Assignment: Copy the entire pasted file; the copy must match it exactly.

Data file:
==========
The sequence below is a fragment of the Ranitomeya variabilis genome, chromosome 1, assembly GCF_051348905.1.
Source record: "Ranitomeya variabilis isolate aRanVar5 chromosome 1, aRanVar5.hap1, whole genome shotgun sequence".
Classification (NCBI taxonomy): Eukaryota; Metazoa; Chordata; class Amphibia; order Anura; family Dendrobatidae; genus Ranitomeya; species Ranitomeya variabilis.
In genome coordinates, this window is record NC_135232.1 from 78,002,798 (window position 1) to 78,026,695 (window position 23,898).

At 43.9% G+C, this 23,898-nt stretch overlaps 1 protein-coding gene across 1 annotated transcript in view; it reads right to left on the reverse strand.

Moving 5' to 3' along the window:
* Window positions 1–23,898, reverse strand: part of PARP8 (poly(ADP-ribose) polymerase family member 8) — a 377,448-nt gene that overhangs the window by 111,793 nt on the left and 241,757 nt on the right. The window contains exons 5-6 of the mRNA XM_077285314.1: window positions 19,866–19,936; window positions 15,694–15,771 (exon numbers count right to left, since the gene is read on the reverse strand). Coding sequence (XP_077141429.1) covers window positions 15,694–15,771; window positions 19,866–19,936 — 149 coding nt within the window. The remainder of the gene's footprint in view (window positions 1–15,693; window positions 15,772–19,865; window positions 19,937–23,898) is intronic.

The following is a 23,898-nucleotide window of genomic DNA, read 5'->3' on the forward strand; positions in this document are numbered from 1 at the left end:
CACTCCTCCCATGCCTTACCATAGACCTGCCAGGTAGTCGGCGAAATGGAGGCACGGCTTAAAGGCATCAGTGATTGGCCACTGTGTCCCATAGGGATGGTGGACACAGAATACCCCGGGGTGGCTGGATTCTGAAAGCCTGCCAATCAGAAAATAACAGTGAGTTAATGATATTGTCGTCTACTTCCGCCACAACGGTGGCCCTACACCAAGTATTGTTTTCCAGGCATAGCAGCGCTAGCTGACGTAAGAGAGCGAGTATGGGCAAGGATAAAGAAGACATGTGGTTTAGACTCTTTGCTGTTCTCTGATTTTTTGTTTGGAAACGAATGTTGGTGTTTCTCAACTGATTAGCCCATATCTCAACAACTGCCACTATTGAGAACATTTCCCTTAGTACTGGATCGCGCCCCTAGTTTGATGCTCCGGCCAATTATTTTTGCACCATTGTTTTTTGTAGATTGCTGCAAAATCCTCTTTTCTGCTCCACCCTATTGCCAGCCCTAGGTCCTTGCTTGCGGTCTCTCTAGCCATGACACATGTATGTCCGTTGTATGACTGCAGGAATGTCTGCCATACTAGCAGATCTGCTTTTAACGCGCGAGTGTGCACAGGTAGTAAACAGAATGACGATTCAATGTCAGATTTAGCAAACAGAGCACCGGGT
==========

The sequence below is a fragment of the Ranitomeya variabilis genome, chromosome 1, assembly GCF_051348905.1.
Source record: "Ranitomeya variabilis isolate aRanVar5 chromosome 1, aRanVar5.hap1, whole genome shotgun sequence".
Classification (NCBI taxonomy): Eukaryota; Metazoa; Chordata; class Amphibia; order Anura; family Dendrobatidae; genus Ranitomeya; species Ranitomeya variabilis.
In genome coordinates, this window is record NC_135232.1 from 78,002,798 (window position 1) to 78,026,695 (window position 23,898).

At 43.9% G+C, this 23,898-nt stretch overlaps 1 protein-coding gene across 1 annotated transcript in view; it reads right to left on the reverse strand.

Moving 5' to 3' along the window:
* Window positions 1–23,898, reverse strand: part of PARP8 (poly(ADP-ribose) polymerase family member 8) — a 377,448-nt gene that overhangs the window by 111,793 nt on the left and 241,757 nt on the right. The window contains exons 5-6 of the mRNA XM_077285314.1: window positions 19,866–19,936; window positions 15,694–15,771 (exon numbers count right to left, since the gene is read on the reverse strand). Coding sequence (XP_077141429.1) covers window positions 15,694–15,771; window positions 19,866–19,936 — 149 coding nt within the window. The remainder of the gene's footprint in view (window positions 1–15,693; window positions 15,772–19,865; window positions 19,937–23,898) is intronic.

The following is a 23,898-nucleotide window of genomic DNA, read 5'->3' on the forward strand; positions in this document are numbered from 1 at the left end:
CACTCCTCCCATGCCTTACCATAGACCTGCCAGGTAGTCGGCGAAATGGAGGCACGGCTTAAAGGCATCAGTGATTGGCCACTGTGTCCCATAGGGATGGTGGACACAGAATACCCCGGGGTGGCTGGATTCTGAAAGCCTGCCAATCAGAAAATAACAGTGAGTTAATGATATTGTCGTCTACTTCCGCCACAACGGTGGCCCTACACCAAGTATTGTTTTCCAGGCATAGCAGCGCTAGCTGACGTAAGAGAGCGAGTATGGGCAAGGATAAAGAAGACATGTGGTTTAGACTCTTTGCTGTTCTCTGATTTTTTGTTTGGAAACGAATGTTGGTGTTTCTCAACTGATTAGCCCATATCTCAACAACTGCCACTATTGAGAACATTTCCCTTAGTACTGGATCGCGCCCCTAGTTTGATGCTCCGGCCAATTATTTTTGCACCATTGTTTTTTGTAGATTGCTGCAAAATCCTCTTTTCTGCTCCACCCTATTGCCAGCCCTAGGTCCTTGCTTGCGGTCTCTCTAGCCATGACACATGTATGTCCGTTGTATGACTGCAGGAATGTCTGCCATACTAGCAGATCTGCTTTTAACGCGCGAGTGTGCACAGGTAGTAAACAGAATGACGATTCAATGTCAGATTTAGCAAACAGAGCACCGGGT